Illustration of a woman wading a kayak through four block-like numbers: 2021, on a blue background.
Illustration of a woman wading a kayak through four block-like numbers: 2021, on a blue background.

It’s been an uncomfortable year. Like everyone else, our team has been humbled, challenged, and galvanized by the events of 2020. A global pandemic, increased economic insecurity for the New Yorkers we work for, the Black Lives Matter Movement’s continued rise, and a decisive US election.

Our team took a few moments to reflect on how this year has impacted our design practices and what we hope to hone in 2021. Looking back, we’ve experienced themes of painful instability, personal reflection, and renewed drive towards grounding. …


Meet Product Design Fellow: Tina Qi!

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Hi! I am joining the Service Design Studio at NYC Opportunity as a Product Design Fellow. I am extremely excited about this opportunity of crafting digital solutions for NYC residents and government agencies.

3 years ago, I came to NYC from Beijing, China to attend the MFA Transdisciplinary Design program at Parsons School of Design. I got obsessed with participatory design methods and design research while studying at Parsons, through working closely with community organizations and nonprofits. After graduation, I worked as a freelance designer and did an internship at the strategy team of the Brooklyn Public Library.

I began a few side hustles during the pandemic: doing volunteer design work for a community organization, partnering with a friend on creating a space making + healing project and writing articles about future trends. Currently thinking of beginning my own blog to introduce various practices in the intersection of design and social good to design students in China. …


Group of people waving American flag after passing citizenship test
Group of people waving American flag after passing citizenship test
NYCitizenship

There were over 620,000 lawful permanent residents of New York City who were eligible to become citizens, as of 2019. Almost two-thirds of lawful permanent residents are in the labor force, but they earn significantly less than citizens (native-born or naturalized) and 27% currently live in poverty (compared to 18% of United States-born citizens) in New York City. Increasing immigrants’ access to citizenship is a key strategy for fighting poverty, especially when paired with financial counseling and other supports intended to enhance the economic benefits that accrue from naturalization.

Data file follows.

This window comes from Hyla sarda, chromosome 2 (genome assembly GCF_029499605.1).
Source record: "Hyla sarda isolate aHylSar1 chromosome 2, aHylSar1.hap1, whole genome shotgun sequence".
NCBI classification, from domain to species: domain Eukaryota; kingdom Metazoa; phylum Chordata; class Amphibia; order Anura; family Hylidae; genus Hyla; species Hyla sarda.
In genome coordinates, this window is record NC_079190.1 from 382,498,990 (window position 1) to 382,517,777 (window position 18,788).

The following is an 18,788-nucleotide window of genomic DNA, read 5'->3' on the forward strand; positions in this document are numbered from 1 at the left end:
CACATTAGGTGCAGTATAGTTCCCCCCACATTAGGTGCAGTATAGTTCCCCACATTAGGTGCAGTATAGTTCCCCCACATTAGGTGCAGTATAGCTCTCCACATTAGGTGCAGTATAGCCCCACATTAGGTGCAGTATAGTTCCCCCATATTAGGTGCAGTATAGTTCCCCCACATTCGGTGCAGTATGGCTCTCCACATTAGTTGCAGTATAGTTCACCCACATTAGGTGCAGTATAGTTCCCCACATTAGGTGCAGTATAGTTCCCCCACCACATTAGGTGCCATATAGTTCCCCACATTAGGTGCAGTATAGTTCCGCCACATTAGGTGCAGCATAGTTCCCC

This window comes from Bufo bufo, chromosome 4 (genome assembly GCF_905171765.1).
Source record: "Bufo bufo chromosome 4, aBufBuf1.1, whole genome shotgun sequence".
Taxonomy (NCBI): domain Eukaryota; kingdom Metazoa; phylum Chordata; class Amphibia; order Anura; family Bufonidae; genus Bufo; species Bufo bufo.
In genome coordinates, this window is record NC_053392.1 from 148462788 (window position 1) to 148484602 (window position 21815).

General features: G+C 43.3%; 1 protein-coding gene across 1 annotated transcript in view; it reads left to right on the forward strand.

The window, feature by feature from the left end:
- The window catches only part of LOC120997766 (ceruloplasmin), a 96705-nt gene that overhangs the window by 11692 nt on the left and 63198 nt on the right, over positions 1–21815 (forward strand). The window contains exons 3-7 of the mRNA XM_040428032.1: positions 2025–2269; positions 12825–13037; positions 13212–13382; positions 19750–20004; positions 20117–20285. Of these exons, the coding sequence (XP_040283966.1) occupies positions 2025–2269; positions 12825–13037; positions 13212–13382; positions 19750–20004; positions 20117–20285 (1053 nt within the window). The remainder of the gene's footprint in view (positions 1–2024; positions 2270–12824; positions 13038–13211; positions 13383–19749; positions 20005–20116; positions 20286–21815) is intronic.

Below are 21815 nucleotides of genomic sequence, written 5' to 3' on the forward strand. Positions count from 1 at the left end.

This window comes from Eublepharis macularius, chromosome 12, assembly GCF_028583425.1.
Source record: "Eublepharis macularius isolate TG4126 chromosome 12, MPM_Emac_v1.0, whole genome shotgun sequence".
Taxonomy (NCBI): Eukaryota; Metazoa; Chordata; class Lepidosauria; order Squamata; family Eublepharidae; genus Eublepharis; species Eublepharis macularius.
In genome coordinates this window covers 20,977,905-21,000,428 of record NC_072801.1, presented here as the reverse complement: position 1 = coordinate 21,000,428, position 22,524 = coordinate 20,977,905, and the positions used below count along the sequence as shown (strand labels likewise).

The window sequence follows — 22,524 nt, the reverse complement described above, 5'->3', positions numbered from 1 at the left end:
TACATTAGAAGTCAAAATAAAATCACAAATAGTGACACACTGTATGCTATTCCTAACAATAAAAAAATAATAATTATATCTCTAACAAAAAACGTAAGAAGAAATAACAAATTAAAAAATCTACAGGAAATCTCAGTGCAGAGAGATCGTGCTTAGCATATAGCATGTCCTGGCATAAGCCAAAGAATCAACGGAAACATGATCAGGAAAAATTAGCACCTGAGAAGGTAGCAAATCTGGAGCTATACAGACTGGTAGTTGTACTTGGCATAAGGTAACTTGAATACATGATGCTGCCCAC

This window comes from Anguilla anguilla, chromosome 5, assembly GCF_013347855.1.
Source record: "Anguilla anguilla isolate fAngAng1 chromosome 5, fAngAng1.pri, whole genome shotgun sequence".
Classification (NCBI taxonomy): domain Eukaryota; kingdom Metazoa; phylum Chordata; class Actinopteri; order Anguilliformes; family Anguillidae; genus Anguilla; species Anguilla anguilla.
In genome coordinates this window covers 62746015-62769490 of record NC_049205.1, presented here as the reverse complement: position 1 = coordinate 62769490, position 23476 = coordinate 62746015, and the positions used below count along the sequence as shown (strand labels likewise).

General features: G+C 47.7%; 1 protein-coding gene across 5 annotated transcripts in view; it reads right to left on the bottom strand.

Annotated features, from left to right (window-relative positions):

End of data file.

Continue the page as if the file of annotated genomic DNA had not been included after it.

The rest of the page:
About NYCitizenship

In 2016, NYCitizenship was established by the Mayor’s Office of Immigrant Affairs (MOIA). MOIA works in partnership with NYC’s Human Resources Administration (DSS/HRA) and the public library system to help immigrant New Yorkers complete the naturalization process. NYCitizenship provides free legal services, financial counseling, and legal representation to eligible lawful permanent residents who have not yet applied for citizenship. In 2017, with support from the Mayor’s Office for Economic Opportunity (NYC Opportunity), the program incorporated the Community Navigators model, which expanded the capacity of NYCitizenship legal teams. Community Navigators are highly qualified paralegals with linguistic fluency that interface directly with clients, support the completion of naturalization applications, and maintain ongoing oversight of open cases. NYC Opportunity continues to monitor performance metrics for this program. …


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Apolitical: Agile 50

Apolitical, a London-based organization that works to promote effective government worldwide, in collaboration with the World Economic Forum, has named NYC Opportunity’s executive director, Matt Klein, to its inaugural “Agile 50,” a list of “the World’s 50 Most Influential People Revolutionising Government.” He was one of four “Local Government Heroes” on the list.

The “Agile 50” list shines a spotlight on “politicians, civil servants and entrepreneurs driving agility in governments all around the world.” …


This is the third publication of the COVID Data Analysis series by NYC Opportunity’s Poverty Research Team. This series will explore the US Census Bureau’s Household Pulse Data to help assess COVID-19’s impact as the pandemic evolves.

Text of “CoVID-19” on top of shapes in red and white
Text of “CoVID-19” on top of shapes in red and white
Unsplash: Martin Sanchez

With stubbornly high levels of unemployment and widespread pay cuts in the region, New York City faces an unprecedented housing crisis. NYC Opportunity’s analysis of the U.S. Census Bureau’s Household Pulse data finds that many New Yorkers are facing housing insecurity and amassing millions, if not billions, of dollars in rent due. The current freeze on evictions expires in January 2021. Without further support measures, renters in particular will face severe debt levels and evictions.